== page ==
Cross-linking protocols

CXL utilizes a photochemical reaction to form covalent bonds (cross-linkages) between collagen molecules in the corneal stroma, strengthening the cornea to prevent further deformation. The cornea is treated with riboflavin (vitamin B2), then exposed to ultraviolet-A (UVA) light. Upon UVA absorption, riboflavin molecules reach an excited state and produce free radicals, which in turn induce collagen polymerization without altering corneal transparency. The different protocols for CXL are summarized in Table 2.
Table 2. Summary of corneal cross-linking protocols. UVA: ultraviolet light-A. BAK: benzalkonium chloride. EDTA: ethylenediaminetetraacetic acid. PRK: photorefractive keratectomy. MMC: mitomycin-C. PTK: phototherapeutic keratectomy.

Dresden protocol

Spoerl and Wollensak at the University of Dresden first described CXL for corneal ectasia in 1998, then its use in keratoconus in 2003. The original protocol instructs removal of the central 8.0 – 9.0 mm of corneal epithelium, then application of riboflavin 0.1% with 20% dextran for up to 30 minutes, followed by UVA 365 – 370 nm irradiation at 3.0 mW/cm2 for an additional 30 minutes, for a total energy of 5.4 J/cm2. CXL should be performed on corneas with a minimum of 400 um thickness to avoid endothelial damage, although hypoosmolar riboflavin may be used to hydrate thinner corneas to achieve > 400 um thickness prior to UVA application.
Theoretically, alternate combinations of illumination intensity and duration can produce an equivalent treatment in terms of total energy applied, although this relationship may not translate linearly to clinical practice. Accelerated high-fluence protocols using irradiance of up to 30 mW/cm2, with total energy maintained at 5.4 J/cm2, show similar efficacy, though further study is needed.

Epithelium-on cross-linking

By forgoing epithelial debridement, epithelium-on CXL offers decreased pain, faster recovery, and lower risk for serious complications such as infectious keratitis, endothelial damage, and stromal melt compared to traditional epithelium-off techniques. However, the corneal epithelium is a barrier to both riboflavin and UVA penetration, which may reduce treatment efficacy.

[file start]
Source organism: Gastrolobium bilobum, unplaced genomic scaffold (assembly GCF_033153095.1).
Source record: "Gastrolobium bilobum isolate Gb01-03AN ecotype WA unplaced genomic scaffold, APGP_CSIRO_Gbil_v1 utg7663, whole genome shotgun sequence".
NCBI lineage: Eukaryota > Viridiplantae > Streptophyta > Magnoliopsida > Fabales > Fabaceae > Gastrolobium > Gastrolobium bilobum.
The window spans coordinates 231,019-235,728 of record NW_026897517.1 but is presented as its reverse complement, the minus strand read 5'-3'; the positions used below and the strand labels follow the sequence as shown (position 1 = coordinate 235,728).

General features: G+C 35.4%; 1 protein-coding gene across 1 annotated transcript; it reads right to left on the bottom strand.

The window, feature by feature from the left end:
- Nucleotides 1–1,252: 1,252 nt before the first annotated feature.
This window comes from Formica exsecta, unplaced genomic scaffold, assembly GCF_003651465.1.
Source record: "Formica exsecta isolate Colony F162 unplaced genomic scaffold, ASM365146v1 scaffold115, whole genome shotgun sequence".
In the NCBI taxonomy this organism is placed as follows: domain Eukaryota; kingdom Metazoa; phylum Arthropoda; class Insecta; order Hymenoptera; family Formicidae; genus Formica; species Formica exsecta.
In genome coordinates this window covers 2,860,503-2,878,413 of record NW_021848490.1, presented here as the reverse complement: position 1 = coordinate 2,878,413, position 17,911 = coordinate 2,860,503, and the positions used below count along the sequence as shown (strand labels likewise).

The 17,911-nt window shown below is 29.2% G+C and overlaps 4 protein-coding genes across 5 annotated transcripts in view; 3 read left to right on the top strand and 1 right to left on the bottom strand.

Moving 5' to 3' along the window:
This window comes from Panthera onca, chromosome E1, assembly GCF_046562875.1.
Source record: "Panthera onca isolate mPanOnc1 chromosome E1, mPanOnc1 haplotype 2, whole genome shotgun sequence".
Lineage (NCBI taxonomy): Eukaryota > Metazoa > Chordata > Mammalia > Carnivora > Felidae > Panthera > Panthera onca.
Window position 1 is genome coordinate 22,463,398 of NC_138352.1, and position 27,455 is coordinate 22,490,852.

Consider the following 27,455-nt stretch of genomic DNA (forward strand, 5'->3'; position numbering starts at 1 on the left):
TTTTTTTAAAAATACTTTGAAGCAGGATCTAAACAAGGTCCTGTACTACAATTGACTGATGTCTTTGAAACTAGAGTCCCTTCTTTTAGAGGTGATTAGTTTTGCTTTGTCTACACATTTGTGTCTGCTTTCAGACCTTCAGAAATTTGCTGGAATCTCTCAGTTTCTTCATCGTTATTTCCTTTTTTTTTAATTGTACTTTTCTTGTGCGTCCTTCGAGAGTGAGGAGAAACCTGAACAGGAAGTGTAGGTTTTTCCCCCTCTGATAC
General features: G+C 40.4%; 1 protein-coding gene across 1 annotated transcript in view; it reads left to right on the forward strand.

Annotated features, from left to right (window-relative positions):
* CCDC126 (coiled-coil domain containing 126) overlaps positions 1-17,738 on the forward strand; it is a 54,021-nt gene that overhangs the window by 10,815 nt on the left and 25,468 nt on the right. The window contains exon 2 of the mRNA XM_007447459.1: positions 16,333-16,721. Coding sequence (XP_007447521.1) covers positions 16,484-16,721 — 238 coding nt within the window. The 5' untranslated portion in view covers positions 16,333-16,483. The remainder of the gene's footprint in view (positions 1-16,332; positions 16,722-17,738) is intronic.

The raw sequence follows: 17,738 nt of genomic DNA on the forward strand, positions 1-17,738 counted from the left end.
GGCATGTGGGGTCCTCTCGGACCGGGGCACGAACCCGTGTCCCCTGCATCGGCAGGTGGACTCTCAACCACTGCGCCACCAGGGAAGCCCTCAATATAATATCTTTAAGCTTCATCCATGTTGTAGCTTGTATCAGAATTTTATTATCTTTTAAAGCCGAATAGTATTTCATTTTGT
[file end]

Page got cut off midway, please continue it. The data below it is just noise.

Various modifications have been described to enhance delivery of riboflavin and UVA to the corneal stroma. Adjunctive agents such as benzalkonium chloride, tetracaine, ethylenediaminetetraacetic acid (EDTA), gentamicin, or trometamol mixed into the riboflavin solution can loosen epithelial tight junctions. Increasing the riboflavin concentration up to 0.5% and decreasing or eliminating dextran can also promote riboflavin penetrance. High-fluence protocols, including ones with increased total energy up to 10 J/cm2, enhance the depth of UVA penetration. Finally, iontophoresis-assisted epithelium-on CXL uses an electric current of 1 mA over 5 minutes to deliver negatively charged riboflavin molecules across the corneal epithelium.
There are 3 epithelium-on CXL systems currently undergoing clinical trials: Ribostat (CXL Ophthalmics LLC), Ribocross TE (IROS SrL) with vitamin E solution (VE-TPGS), and Avedro with a new preparation of riboflavin (Paracel) with supplemental oxygen. Early results show promise, although further study is required to establish safety and efficacy.

Cross-linking with refractive surgery

While CXL may improve vision through its flattening effect, the primary outcome is to halt disease progression rather than eliminate refractive error. As such, studies have investigated whether CXL Plus, referring to CXL in conjunction with refractive procedures, can produce superior visual outcomes.
The Athens protocol entails epithelial debridement of 50 um with an excimer laser, then partial topography-guided stromal ablation to a maximum depth of 80 um, followed by high-fluence CXL using UVA 10 mW/cm2 for 10 minutes. Given the inherent corneal flattening with CXL, care should be taken during laser ablation to avoid overcorrection. The Athens protocol is effective for patients with mild to moderate disease with 350 – 450 um of corneal thickness and significantly improves uncorrected distance visual acuity (UDVA). However, results are widely variable and not necessarily superior to epithelium-off cross-linking alone.